"It was so overwhelming. People were calling me from all over. I'm not used to that. When it's a crisis, I'm the first to be like, 'Okay guys, focus. We do this, we do that, you buy that, we feed people here, you go there.' Now, inbalido ako. Wala akong magawa. My hands were tied," she states. 

She even had plans of joining Miss Universe Second Runner-up Michele Gumabao last weekend in a relief effort initiative to Cagayan less than a week after going through her own ordeal. ("Baka OA na 'yung pagka-Superwoman ko, hindi ko na kaya," she jokes). 

When all she had in mind was what she could do for her community and beyond, little did she know that others were out to help her. 

In a matter of days, most of what she and her kids lost had been replaced; friends, godfathers and godmothers, and even strangers came to their aid—no questions asked.

Nadia found it jarring and unfamiliar. Her initial reaction, next to gratefulness, was hiya. She was embarrassed that that many people paid attention to her family, that they offered her that much, that they were compelled to act after watching her video. (Nadia has always been adamant about using her social media to inspire and spread positivity, and never to use it solely for personal gain).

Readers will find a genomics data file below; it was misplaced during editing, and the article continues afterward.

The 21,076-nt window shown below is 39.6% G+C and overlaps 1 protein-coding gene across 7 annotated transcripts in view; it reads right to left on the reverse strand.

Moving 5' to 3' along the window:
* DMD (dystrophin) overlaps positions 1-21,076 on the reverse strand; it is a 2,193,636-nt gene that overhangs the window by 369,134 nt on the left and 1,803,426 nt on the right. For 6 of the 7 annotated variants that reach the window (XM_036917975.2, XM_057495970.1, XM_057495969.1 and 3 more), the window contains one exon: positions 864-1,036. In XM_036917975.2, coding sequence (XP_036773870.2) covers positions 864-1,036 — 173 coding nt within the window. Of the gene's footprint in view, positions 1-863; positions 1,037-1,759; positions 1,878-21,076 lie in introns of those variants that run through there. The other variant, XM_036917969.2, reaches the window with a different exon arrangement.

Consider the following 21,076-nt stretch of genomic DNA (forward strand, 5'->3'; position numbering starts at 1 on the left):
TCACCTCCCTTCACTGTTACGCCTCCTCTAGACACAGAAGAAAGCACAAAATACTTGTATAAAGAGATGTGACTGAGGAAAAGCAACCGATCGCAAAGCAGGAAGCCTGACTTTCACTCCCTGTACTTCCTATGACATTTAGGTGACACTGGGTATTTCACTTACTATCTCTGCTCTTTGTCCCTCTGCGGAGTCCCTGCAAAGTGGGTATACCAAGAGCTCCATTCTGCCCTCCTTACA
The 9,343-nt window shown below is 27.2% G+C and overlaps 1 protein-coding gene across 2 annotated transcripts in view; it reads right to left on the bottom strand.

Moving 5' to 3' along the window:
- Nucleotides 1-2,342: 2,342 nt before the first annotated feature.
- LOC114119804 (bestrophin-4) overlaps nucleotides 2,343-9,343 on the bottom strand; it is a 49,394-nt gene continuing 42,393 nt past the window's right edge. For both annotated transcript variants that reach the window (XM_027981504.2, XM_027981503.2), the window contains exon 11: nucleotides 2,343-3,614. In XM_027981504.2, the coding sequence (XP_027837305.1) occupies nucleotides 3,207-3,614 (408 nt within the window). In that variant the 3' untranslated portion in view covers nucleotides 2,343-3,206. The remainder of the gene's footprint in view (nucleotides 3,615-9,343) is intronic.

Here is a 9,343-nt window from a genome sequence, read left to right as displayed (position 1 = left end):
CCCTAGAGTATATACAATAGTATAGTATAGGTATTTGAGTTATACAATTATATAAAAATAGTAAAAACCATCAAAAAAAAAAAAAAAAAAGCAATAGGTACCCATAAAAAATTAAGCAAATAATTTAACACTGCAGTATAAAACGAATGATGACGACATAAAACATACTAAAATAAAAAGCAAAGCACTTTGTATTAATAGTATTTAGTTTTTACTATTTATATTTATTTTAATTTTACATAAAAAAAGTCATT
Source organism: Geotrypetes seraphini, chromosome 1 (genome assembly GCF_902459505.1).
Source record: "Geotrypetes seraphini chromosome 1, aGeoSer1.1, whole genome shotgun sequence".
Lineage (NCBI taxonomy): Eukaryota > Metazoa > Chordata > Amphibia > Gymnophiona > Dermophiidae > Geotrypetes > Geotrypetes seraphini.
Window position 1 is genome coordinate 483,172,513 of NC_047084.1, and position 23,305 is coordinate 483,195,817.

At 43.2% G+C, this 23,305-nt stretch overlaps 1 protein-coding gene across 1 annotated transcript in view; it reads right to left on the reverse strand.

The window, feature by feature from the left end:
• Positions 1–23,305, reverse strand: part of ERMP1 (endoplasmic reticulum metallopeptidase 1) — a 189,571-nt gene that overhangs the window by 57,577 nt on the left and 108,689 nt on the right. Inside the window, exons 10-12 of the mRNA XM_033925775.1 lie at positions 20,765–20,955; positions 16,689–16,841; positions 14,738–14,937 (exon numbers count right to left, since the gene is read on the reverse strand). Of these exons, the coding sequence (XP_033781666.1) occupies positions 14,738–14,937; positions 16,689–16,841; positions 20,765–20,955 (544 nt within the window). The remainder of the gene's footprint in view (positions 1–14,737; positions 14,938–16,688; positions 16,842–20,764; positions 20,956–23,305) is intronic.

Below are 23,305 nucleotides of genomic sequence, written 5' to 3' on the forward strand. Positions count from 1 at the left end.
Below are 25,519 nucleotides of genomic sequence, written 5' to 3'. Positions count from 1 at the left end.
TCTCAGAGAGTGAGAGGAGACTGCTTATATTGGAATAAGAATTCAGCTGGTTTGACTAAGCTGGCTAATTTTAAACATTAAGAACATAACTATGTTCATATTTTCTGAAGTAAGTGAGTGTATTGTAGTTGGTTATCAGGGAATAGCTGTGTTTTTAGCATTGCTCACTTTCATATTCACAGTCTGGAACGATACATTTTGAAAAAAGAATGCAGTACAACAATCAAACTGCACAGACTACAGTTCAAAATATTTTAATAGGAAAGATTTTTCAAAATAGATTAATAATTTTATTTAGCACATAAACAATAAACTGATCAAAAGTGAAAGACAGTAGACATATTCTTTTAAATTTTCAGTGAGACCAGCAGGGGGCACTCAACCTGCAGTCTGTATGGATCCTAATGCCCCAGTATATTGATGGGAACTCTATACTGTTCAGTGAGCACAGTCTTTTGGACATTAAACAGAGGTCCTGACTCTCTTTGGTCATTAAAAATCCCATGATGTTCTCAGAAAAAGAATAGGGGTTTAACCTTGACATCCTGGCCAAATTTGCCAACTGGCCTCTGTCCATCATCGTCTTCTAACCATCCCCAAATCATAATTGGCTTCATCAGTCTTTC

God had decided to turn the tables not only for the sake of easing her physical burdens, but to teach Nadia a spiritual lesson, too. 

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She talks about what happened earlier this year with her childhood friend, John Regala, as the beginning of learning this lesson.